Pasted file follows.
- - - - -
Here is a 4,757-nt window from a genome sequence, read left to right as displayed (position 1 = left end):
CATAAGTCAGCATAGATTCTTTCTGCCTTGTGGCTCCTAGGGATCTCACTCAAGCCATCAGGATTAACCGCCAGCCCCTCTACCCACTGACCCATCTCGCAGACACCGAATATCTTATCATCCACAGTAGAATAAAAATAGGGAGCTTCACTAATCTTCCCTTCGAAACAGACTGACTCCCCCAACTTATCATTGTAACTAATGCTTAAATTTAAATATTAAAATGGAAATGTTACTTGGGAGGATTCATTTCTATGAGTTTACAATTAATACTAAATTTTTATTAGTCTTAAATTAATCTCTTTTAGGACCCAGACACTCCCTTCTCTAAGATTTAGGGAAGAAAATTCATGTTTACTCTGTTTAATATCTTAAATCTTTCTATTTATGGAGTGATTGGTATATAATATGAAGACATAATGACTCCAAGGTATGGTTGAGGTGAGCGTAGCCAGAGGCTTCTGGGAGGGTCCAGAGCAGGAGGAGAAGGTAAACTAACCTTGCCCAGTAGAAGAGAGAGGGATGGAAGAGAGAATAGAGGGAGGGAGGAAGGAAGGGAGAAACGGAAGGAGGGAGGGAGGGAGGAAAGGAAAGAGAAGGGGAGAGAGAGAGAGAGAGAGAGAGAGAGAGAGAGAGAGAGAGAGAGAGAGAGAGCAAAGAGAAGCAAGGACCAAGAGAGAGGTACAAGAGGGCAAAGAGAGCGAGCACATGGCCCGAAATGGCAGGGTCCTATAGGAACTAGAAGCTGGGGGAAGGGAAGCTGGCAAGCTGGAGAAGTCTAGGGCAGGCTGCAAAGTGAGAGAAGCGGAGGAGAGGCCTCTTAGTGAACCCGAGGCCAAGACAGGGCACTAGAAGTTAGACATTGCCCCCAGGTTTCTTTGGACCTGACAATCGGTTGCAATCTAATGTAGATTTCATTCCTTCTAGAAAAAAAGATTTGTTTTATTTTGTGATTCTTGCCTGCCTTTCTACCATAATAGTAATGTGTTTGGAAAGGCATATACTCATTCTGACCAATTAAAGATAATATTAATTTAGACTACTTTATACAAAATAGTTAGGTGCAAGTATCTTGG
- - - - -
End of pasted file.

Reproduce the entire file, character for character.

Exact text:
Here is a 4,757-nt window from a genome sequence, read left to right as displayed (position 1 = left end):
CATAAGTCAGCATAGATTCTTTCTGCCTTGTGGCTCCTAGGGATCTCACTCAAGCCATCAGGATTAACCGCCAGCCCCTCTACCCACTGACCCATCTCGCAGACACCGAATATCTTATCATCCACAGTAGAATAAAAATAGGGAGCTTCACTAATCTTCCCTTCGAAACAGACTGACTCCCCCAACTTATCATTGTAACTAATGCTTAAATTTAAATATTAAAATGGAAATGTTACTTGGGAGGATTCATTTCTATGAGTTTACAATTAATACTAAATTTTTATTAGTCTTAAATTAATCTCTTTTAGGACCCAGACACTCCCTTCTCTAAGATTTAGGGAAGAAAATTCATGTTTACTCTGTTTAATATCTTAAATCTTTCTATTTATGGAGTGATTGGTATATAATATGAAGACATAATGACTCCAAGGTATGGTTGAGGTGAGCGTAGCCAGAGGCTTCTGGGAGGGTCCAGAGCAGGAGGAGAAGGTAAACTAACCTTGCCCAGTAGAAGAGAGAGGGATGGAAGAGAGAATAGAGGGAGGGAGGAAGGAAGGGAGAAACGGAAGGAGGGAGGGAGGGAGGAAAGGAAAGAGAAGGGGAGAGAGAGAGAGAGAGAGAGAGAGAGAGAGAGAGAGAGAGAGAGAGAGAGAGCAAAGAGAAGCAAGGACCAAGAGAGAGGTACAAGAGGGCAAAGAGAGCGAGCACATGGCCCGAAATGGCAGGGTCCTATAGGAACTAGAAGCTGGGGGAAGGGAAGCTGGCAAGCTGGAGAAGTCTAGGGCAGGCTGCAAAGTGAGAGAAGCGGAGGAGAGGCCTCTTAGTGAACCCGAGGCCAAGACAGGGCACTAGAAGTTAGACATTGCCCCCAGGTTTCTTTGGACCTGACAATCGGTTGCAATCTAATGTAGATTTCATTCCTTCTAGAAAAAAAGATTTGTTTTATTTTGTGATTCTTGCCTGCCTTTCTACCATAATAGTAATGTGTTTGGAAAGGCATATACTCATTCTGACCAATTAAAGATAATATTAATTTAGACTACTTTATACAAAATAGTTAGGTGCAAGTATCTTGG